From the word knowledge we infer how absurdly the Papists forge false keys, as if they possessed some magical power apart from the word of God; for Christ declares that none but those who are ministers of doctrine have the use of keys. If it be objected, that the Pharisees, though they were perverse expounders of the Law still held the keys, I reply: Though, in respect of their office, the keys were entrusted to them, yet they were suppressed by malice and deceit, so that they no longer retained the use of them. And therefore Christ says, that they took away, or stole that key of knowledge, by which they ought to have opened the gate of heaven. In like manner, heaven is shut by Popery against the wretched people, while the very pastors—or, at least, those who hold that office—prevent them by their tyranny from being opened. If we are not excessively indifferent, we will not willingly enter into a league with wicked tyrants, who cruelly shut against us the entrance into life.
14. For you devour widows’ houses. He now proceeds farther, for he not only accuses them of open crimes which demand hatred and detestation, but even tears away the disguises of virtues, by which they deceived the common people. If it be objected, that there was no need of reproving those things which could do no harm by their example, we ought to recollect that it was impossible to promote the salvation of those who were held bound by the errors of the scribes, unless they turned away entirely from such persons. This reason, therefore, constrained Christ to expose the vain appearance of virtues, which nourishes superstitions.
And that under the pretense of a long prayer. He says in general that, even when they appear to do what is right, they wickedly abuse the pretense of religion. Long prayers contained some evidence of remarkable piety; for the more holy a man is, the more eminently is he devoted to prayer. But Christ says that the Pharisees and scribes were so impure, that even the chief part of the worship of God was not used by them without committing sin, because constancy in prayer was with them, trap for base gain. For they sold their prayers in exactly the same manner as hirelings dispose of their daily labor. 97 Hence also we infer that our Lord does not exactly reprove long prayers, as if in itself it were an impropriety—particularly since pastors ought to be eminently devoted to prayer—but to condemn this abuse, because a thing laudable in itself was turned to a wicked purpose. For when men aim at gain by means of hired prayers, the more fervent the appearance of what they call devotion becomes, the more is the name of God profaned. And as this false conviction had been long and deeply seated in the minds of the common people, on this account Christ employs harsher threatenings; for the pollution of so sacred a thing was no light offense. That it was chiefly widows that were imposed on need not excite surprise, because silly women are more prone to superstition, and therefore it has always been customary for base men to make gain of. them. Thus Paul brings a charge against the false teachers of his age, that they
lead captive silly women laden with sins, (2Ti 3:6.)
15. For you compass sea and land. The scribes had also acquired celebrity by their zeal in laboring to bring over to the Jewish religion the strangers and uncircumcised. And so, if they had gained any one by their false appearances, or by any other stratagem, they gloried wonderfully over it as an increase of the Church. On this account also they received great applause from the common people, that by their diligence and ability they brought strangers into the Church of God. Christ declares, on the contrary, that so far is this zeal from deserving applause, that they more and more provoke the vengeance of God, because they bring under heavier condemnation those who devote themselves to their sect. We ought to observe how corrupt their condition at that time was, and what confusion existed in religion; for as it was a holy and excellent work to gain disciples to God, so to allure the Gentiles to the Jewish worship—which was at that time degenerate, and was even full of wicked profanation — was nothing else than to hurry them from Scylla to Charybdis. 98 Besides, by a sacrilegious abuse of the name of God, they drew down upon themselves a heavier condemnation, because their religion allowed them grosser licentiousness of crime. An instance of the same kind may be seen at the present day among the monks; for they are diligent in culling proselytes from every quarter, but those proselytes, from being lascivious and debauched persons, they render altogether devils: for such is the filthiness of those puddles, within which they carry on their reveling, that it would corrupt even the heavenly angels. 99 Yet the monk’s habit is a very suitable mantle for concealing enormities of every description.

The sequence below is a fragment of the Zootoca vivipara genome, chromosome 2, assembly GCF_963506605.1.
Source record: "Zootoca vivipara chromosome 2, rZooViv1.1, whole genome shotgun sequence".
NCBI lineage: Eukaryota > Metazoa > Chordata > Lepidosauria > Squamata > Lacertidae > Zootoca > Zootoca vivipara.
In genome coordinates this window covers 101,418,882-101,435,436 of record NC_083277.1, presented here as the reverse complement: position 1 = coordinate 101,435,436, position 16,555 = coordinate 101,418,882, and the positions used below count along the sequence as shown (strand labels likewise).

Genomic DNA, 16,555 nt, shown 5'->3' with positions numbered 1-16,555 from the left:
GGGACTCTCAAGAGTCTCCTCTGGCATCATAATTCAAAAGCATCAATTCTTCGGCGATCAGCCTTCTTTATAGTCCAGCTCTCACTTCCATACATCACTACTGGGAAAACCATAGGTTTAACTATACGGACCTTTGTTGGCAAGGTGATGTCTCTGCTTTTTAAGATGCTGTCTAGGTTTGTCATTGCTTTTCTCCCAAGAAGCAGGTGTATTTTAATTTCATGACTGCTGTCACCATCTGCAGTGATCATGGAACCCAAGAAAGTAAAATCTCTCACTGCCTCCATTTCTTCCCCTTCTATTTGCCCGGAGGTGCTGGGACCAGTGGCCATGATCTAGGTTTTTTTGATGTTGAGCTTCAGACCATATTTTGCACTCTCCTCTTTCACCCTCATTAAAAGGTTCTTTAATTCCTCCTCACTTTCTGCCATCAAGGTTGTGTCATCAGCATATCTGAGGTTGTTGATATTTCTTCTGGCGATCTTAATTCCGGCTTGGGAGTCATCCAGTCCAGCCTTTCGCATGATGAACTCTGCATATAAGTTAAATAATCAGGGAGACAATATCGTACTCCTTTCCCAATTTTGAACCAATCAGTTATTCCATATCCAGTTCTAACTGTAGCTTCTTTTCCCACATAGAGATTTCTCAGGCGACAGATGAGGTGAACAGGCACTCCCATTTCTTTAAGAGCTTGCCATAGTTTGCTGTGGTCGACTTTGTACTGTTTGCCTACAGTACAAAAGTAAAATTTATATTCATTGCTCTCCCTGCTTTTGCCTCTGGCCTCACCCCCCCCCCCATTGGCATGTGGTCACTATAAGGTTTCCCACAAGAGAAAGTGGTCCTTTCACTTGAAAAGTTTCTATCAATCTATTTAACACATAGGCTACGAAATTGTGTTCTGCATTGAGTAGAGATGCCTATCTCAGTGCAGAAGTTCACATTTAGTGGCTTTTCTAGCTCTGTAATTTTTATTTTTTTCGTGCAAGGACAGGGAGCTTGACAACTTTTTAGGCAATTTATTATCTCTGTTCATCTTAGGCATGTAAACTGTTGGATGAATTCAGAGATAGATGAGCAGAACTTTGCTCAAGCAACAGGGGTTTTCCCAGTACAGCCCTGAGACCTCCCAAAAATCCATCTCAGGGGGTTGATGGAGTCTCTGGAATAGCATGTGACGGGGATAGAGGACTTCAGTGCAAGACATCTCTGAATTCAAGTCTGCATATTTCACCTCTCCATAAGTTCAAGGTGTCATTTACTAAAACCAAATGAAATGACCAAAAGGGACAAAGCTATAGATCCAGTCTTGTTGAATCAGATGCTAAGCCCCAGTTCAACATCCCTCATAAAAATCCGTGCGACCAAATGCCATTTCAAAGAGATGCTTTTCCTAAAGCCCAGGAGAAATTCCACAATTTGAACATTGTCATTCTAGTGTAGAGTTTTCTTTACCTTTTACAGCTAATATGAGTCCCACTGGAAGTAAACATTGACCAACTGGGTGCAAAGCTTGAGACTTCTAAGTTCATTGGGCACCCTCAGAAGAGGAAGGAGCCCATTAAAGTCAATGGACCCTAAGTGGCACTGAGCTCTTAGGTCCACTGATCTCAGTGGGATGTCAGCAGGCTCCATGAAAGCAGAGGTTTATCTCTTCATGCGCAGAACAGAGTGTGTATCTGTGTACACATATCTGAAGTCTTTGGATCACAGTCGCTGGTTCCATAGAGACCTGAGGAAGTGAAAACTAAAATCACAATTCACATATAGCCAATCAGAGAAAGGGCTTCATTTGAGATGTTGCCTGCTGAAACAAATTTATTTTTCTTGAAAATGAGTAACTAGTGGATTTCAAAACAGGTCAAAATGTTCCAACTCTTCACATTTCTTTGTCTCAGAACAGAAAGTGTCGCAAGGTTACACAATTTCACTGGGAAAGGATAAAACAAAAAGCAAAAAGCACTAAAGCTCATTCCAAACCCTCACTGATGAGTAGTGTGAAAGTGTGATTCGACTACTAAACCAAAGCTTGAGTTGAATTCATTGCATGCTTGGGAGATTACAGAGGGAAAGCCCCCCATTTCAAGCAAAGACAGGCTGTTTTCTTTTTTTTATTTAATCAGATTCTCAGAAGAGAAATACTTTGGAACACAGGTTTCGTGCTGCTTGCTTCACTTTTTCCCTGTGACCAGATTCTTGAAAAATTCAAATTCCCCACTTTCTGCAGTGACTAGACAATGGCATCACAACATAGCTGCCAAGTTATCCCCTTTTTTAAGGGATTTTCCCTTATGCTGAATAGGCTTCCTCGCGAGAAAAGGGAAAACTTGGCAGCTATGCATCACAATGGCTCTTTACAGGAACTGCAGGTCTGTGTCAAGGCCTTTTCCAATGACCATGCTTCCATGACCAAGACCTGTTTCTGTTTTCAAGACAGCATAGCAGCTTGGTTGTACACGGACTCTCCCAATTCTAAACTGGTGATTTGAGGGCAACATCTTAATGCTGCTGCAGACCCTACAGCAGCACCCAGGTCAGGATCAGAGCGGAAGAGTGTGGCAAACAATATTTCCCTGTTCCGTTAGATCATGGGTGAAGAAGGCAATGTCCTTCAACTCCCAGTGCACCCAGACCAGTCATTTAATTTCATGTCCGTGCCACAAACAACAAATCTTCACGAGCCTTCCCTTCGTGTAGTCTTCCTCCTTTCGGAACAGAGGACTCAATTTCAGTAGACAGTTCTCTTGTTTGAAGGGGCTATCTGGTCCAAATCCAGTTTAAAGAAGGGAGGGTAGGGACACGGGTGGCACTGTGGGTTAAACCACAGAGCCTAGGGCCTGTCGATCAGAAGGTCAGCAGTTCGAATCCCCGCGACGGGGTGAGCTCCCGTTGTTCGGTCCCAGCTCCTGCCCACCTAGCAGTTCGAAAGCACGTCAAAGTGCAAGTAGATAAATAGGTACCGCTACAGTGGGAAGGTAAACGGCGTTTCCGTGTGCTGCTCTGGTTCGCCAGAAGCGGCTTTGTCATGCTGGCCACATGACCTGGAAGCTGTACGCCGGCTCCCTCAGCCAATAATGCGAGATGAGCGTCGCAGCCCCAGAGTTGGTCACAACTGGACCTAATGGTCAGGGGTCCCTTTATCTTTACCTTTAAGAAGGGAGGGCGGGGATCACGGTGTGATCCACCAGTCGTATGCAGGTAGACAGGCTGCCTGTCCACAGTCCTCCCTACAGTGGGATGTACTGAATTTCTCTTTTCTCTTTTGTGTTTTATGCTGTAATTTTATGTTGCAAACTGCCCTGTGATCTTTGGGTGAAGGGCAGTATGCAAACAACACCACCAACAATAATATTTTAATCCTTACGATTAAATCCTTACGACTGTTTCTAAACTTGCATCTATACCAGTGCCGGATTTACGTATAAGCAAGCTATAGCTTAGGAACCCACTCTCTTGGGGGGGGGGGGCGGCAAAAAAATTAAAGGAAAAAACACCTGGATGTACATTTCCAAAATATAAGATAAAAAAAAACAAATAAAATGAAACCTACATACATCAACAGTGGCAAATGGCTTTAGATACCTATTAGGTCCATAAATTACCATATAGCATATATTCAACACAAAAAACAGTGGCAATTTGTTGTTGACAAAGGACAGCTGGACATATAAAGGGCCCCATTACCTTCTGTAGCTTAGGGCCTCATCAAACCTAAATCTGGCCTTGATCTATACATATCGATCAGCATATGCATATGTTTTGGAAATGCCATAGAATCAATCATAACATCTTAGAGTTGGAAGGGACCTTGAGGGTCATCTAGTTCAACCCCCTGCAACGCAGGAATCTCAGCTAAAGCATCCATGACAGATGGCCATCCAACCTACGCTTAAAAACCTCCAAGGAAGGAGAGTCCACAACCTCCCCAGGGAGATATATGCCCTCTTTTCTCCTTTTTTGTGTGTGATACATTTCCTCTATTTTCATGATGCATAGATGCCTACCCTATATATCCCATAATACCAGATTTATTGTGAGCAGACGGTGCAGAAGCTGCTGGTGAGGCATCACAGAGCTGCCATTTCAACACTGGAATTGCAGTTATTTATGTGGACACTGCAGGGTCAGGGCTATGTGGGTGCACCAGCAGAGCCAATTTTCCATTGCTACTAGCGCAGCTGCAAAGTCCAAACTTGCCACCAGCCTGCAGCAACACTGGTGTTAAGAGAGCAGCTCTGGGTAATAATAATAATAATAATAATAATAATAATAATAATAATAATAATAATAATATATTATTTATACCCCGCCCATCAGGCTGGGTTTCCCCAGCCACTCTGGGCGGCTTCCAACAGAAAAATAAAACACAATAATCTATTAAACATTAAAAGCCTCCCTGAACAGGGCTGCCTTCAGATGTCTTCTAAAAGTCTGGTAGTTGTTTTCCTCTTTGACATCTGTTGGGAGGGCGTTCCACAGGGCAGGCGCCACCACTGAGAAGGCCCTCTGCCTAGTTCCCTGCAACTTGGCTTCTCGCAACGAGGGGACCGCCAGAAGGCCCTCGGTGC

“Afin de gaigner un proselyte;” — “in order to gain one proselyte.”
“Et quand il est gaigné;” — “and when he is gained.”
“Lesquels devorent les maisons des vefues, sous ombre de faire longue oraison;” — “who devour the houses of widows, under the pretense of making a long prayer.”
“De suyvre telle maniere de gens;” — “from following that sort of people.”
“Que les mercenaires et ouvriers ont accoustumé de vendre leur labeur, et se loer à la journee;” — “as hirelings and laborers are wont to sell their labor, and to hire themselves out for the day.”
“Ce n’estoit autre chose que de les oster d’un danger, pour les precipiter en un plus grand;” — “it was nothing else than to rescue them from one danger to plunge them into a greater.” The allusion in the text is to Scylla a rocky promontory on the Italian side of the Strait of Messina, and to Charybdis, a whirlpool opposite to it, on the coast of Sicily. Either of them singly would have rendered the navigation formidable, but their vicinity to ly aggravated the danger; for the very exertions which kept the mariner at a distance from the one unavoidably brought him nearer to the other. This appalling scene meets us frequently in the ancient mythology, in the allusions of poets and orators, and on many other occasions. He who, by avoiding one evil, fell into one still greater, was proverbially said to have avoided Scylla and fallen into Charybdis. — Ed.
“Les anges de Paradis;” — “the angels of Paradise.”